Most of us figured they had a lot of Model 3′ waiting and ready to deliver in July, and they even said something like “10,000 in transit”, but “In Transit” for Model 3, does not include being on a Ship, only Trucks or Trains, and Lots; so, sure, July will be the start of a Burst of Deliveries!

Yes, why has the delivery burst not materialized?

I’m not sure this is so surprising. There are only so many people who can even afford a $50k+ car, let alone justify buying one. A lot of people must have wanted the base model.

“if you order Tesla Model 3 with rear-wheel drive or the Performance version with the same drivetrain, featuring the long-range battery and the premium interior, you could see wait times as short as one month.
If you order the Model 3 RWD, either the performance version with LR battery and a premium interior, or the standard battery version…etc.

I mean the standard version as you can only get the LR battery at this time.

F’in Tesla! Had they announced this 2 months ago, I would’ve got the Tesla instead of Bolt! Oh well, I guess I’ll wait and see what comes down the road.

4-6 months for base LR model 3 is cutting it close because of full tax credit expiring end of this year. I wonder if they allow contingency that if the car is not delivered by Dec.31 that one does not have to buy it and gets all the deposit back (even the $2000). I think such clause will spur lot more sales as it removes the uncertainty.

I can’t imagine that Tesla would make any such promise.

Contrariwise, as we have seen elsewhere (Hong Kong, Ontario), as the end of a tax credit comes nigh, there is a sudden flurry of new orders to get in under the wire before it expires.

(Yes, that’s mixing metaphors. #GrammarNazi 😉 )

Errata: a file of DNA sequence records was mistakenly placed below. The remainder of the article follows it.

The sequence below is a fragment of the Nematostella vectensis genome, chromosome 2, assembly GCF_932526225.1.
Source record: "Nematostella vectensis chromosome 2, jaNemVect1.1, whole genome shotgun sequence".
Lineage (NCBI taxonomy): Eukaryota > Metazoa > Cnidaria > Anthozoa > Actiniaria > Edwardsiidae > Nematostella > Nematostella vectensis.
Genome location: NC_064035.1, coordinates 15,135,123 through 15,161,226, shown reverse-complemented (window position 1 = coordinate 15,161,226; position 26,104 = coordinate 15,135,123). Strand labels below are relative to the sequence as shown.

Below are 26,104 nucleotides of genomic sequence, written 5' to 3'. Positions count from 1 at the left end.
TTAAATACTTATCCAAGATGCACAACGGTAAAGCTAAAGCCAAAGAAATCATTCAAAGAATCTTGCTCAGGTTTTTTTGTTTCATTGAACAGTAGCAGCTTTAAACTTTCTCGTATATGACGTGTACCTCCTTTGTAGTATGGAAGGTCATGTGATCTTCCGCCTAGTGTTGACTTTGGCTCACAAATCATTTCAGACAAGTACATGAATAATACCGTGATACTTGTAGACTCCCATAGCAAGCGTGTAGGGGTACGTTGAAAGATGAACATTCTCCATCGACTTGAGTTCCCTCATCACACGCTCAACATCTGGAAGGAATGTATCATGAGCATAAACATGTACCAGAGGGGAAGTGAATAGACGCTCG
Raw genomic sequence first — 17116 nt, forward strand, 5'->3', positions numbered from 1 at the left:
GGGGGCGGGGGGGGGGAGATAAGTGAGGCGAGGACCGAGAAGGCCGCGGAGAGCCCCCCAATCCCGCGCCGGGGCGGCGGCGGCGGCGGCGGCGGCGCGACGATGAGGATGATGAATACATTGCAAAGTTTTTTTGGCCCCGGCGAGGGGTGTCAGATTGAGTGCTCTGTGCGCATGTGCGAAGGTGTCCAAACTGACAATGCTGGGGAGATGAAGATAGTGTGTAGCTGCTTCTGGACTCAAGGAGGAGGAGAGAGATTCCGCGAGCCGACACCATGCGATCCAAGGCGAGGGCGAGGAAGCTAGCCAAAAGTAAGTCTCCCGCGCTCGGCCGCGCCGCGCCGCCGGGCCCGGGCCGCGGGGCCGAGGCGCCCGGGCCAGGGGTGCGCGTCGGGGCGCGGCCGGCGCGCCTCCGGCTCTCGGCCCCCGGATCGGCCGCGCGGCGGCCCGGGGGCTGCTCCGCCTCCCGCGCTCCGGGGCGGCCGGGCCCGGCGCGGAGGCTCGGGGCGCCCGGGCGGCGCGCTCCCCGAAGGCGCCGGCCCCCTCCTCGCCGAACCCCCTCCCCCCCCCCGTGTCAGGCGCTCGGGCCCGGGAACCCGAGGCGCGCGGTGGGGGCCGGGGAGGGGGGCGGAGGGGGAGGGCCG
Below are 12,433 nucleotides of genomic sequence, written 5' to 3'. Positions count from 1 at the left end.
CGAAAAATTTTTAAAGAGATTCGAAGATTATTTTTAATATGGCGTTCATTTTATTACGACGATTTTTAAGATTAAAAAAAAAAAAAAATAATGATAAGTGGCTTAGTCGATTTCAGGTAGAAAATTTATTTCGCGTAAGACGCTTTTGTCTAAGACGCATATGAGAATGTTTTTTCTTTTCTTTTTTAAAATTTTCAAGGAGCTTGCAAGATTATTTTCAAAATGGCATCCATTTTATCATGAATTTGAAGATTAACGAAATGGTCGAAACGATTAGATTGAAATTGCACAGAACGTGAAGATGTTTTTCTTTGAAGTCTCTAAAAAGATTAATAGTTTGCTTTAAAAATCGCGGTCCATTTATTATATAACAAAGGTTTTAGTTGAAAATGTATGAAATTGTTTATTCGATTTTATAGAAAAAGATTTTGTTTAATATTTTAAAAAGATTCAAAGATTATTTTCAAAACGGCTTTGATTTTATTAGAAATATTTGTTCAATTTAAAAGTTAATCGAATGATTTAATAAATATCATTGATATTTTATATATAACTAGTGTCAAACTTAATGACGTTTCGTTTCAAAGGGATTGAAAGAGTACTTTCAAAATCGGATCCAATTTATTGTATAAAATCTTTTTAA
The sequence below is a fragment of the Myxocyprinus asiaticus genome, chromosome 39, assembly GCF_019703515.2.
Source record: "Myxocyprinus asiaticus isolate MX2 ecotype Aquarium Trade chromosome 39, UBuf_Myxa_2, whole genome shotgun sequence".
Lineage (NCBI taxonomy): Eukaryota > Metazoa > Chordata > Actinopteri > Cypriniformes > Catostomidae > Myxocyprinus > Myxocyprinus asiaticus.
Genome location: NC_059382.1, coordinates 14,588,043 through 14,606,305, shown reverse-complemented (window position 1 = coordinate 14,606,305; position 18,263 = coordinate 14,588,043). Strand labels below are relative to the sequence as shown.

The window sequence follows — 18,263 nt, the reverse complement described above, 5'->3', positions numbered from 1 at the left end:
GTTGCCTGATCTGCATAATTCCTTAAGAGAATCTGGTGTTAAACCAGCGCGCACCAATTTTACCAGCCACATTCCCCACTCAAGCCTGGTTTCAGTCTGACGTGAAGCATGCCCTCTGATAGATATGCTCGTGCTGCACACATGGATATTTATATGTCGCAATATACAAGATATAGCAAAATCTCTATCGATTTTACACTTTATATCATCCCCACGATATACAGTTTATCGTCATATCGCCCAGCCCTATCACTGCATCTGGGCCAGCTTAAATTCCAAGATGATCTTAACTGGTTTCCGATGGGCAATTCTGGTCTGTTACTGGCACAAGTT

Tax credit only applies to deliveries, not the order date. 50% chance that order may not result in full tax credit is quite a gamble.

But you’re right that Tesla isn’t likely to promise delivery date, which is unfortunate. I was wishing they could make an exception just this one time to spur as much sales as possible.

Only way to guarantee delivery date is to take an inventory car. And since the usual suspects all say demand is horrible and they can’t sell any of them, it should be easy to pick up an inventory car.

Unless of course they are wrong and Tesla is selling every car they possibly can as fast as they can because demand is so high that they basically have the equivalent of empty car dealerships with no cars to sell.

Let’s check….

Every CPO/Inventory website I checked all show zero inventory cars of any model available in the US (S, X, or 3). Go figure!

My email lit up with inventory cars in June…. Tesla was pushing hard to sell their service loaners, and test drive cars like they do every qtr….

And they are all gone. Every single one of them. Because the demand was there to sell every single last one of them, just like I said.

What is your point? That if Tesla dares email inventory cars to people who have subscribed to getting their latest info on inventory cars, that somehow selling out of every single last one doesn’t count as demand?

They have lots of cars available just use Google.